Let’s look at our example of a home worth $200,000: If your HEI is a 10-year contract and, during that time, your home’s value goes up 3% per year, the house will be worth $268,783 at the end of the contract term. The homeowner will then have to pay back the original investment plus the investor’s 15% stake in your home’s appreciation. That’s $30,000 (original investment) + $10,317 (15% of the home’s appreciation) = $40,317.

“You’ll be required to pay that amount at the end of the contract, either from your savings, by taking out a loan, or from the proceeds of selling the home,” says Heather Petty, a home loan and mortgage specialist at Finder in Reno, NV.

And if you can’t pay back the appreciated amount, investors can force the sale of your home.

Before entering into a contract, make sure your terms include a maximum cap on payback amounts.

“There is usually a formula in place to determine the buyback amount, but it’s always tied to the home appreciation,” says Green. “There are 15% caps, 18% caps, 30% caps, and uncapped HEI agreements, which have drastic impacts on payback amounts down the road.”

Pros of a home equity investment

The most obvious upside of an HEI is getting your hands on cash immediately, even with bad credit. This might be attractive to homeowners who are house-rich but cash-poor with a credit score lower than 620. (That’s the minimum score typically required to qualify for a traditional home equity loan.)

“Typically, that means self-employed borrowers, credit-challenged individuals, and those that have a high debt-to-income ratio,” says Jonathan Rundlett, president of EXIT Mid-Atlantic Realty. “You can get cash and not have any additional monthly obligations like you would with a traditional loan.”

It’s true. HEIs are paid to homeowners in a lump sum at the beginning of the agreement and require full payment at the end of the term. This means no monthly payments and a bit of breathing room for homeowners who might feel like they’re drowning in bills.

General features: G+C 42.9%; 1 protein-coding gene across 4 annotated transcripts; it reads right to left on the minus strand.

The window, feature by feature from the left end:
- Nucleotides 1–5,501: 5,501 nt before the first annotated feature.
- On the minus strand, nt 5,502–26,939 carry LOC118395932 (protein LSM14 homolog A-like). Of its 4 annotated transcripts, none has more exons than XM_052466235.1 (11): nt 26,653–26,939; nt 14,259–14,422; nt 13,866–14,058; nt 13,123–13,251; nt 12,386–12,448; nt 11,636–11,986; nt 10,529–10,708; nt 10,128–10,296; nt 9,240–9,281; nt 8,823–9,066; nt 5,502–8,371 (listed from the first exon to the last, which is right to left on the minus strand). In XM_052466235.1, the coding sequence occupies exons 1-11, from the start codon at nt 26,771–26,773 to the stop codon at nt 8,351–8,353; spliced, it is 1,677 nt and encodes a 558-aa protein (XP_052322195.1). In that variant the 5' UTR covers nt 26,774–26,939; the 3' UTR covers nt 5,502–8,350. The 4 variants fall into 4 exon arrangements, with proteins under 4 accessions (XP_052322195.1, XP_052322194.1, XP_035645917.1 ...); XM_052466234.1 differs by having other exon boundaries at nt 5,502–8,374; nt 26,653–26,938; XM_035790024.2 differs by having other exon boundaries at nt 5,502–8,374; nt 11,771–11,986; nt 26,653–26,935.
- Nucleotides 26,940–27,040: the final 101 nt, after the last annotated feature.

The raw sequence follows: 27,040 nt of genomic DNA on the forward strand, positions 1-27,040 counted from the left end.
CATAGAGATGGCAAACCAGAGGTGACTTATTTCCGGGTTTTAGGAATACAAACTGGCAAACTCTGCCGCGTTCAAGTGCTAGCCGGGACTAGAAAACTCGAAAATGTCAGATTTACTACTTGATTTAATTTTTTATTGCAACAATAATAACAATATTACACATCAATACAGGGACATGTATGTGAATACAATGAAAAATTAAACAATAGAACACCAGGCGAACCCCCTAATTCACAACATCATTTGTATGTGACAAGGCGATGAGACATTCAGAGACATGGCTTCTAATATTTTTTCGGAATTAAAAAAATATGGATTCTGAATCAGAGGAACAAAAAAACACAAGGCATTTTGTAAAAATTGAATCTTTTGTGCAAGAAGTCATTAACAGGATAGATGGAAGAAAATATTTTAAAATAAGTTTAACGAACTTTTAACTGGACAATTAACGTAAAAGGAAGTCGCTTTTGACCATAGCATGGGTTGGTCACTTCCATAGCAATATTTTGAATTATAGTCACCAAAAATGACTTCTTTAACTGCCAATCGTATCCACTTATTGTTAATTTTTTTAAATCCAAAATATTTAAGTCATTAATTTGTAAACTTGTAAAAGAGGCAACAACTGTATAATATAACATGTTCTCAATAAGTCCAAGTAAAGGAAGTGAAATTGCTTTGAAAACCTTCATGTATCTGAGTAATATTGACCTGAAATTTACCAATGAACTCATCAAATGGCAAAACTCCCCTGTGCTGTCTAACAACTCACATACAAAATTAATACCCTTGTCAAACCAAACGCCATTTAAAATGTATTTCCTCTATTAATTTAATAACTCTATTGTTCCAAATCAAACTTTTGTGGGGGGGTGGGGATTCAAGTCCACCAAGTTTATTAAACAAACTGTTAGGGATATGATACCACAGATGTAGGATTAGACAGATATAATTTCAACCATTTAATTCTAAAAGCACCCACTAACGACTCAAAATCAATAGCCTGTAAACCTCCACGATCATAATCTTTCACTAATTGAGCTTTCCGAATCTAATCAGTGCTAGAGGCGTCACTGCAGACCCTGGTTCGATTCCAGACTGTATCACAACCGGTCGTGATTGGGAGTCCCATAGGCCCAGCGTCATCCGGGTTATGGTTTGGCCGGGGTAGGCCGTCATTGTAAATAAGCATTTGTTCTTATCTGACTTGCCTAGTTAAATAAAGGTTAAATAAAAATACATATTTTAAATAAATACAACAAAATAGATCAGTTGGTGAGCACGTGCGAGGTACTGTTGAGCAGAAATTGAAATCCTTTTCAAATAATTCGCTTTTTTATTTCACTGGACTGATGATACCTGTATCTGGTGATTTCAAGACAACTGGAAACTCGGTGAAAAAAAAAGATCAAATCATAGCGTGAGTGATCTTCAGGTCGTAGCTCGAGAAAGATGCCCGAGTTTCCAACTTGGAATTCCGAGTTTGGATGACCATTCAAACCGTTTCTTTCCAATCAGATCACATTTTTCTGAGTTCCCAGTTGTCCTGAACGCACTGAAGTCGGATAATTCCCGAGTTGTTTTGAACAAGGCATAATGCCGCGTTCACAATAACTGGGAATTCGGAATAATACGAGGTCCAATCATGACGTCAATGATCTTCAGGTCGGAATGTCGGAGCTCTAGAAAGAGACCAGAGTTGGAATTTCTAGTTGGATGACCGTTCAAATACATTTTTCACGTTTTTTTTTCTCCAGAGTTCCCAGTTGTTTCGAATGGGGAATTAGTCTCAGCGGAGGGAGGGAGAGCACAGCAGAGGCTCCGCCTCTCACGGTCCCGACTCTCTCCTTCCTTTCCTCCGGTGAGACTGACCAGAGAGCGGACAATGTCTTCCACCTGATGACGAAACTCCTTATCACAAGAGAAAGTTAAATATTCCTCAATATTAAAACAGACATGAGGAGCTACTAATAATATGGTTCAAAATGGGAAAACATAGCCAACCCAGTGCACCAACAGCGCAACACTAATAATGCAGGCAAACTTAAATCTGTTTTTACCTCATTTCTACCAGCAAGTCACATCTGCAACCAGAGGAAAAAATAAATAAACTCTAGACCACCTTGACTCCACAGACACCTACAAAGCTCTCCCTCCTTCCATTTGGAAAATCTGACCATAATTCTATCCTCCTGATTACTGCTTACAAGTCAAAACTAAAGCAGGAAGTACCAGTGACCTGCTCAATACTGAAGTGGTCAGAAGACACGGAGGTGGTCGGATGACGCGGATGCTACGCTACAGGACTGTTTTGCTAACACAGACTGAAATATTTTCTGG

Cons of a home equity investment

Taking on an HEI means you’re giving up a percentage of your home’s appreciation to an investor. In doing so, you might actually end up paying more money at the end of the contract than the initial cash investment you received.

“If your property appreciates in value significantly—like we saw during the [COVID-19] pandemic—you may end up paying the company a high rate of return as opposed to the interest that you may have paid with a traditional loan product,” Rundlett says.

Also, your mortgage company might bar you from taking on an HEI or assess penalties for entering this type of agreement.

“If you have a mortgage against the property, the contract may have language that does not allow you to enter into an equity sharing agreement,” says Rundlett. “This may allow [your lender] to use their acceleration clause, which gives them the option to require the entire balance of the loan to be paid off immediately.”

There’s no perfect formula for getting cash fast, especially in this economy. But before committing to an HEI, or signing the dotted line on a home equity loan, speak to a financial planner and think about your long-term financial goals. Then, get a second opinion.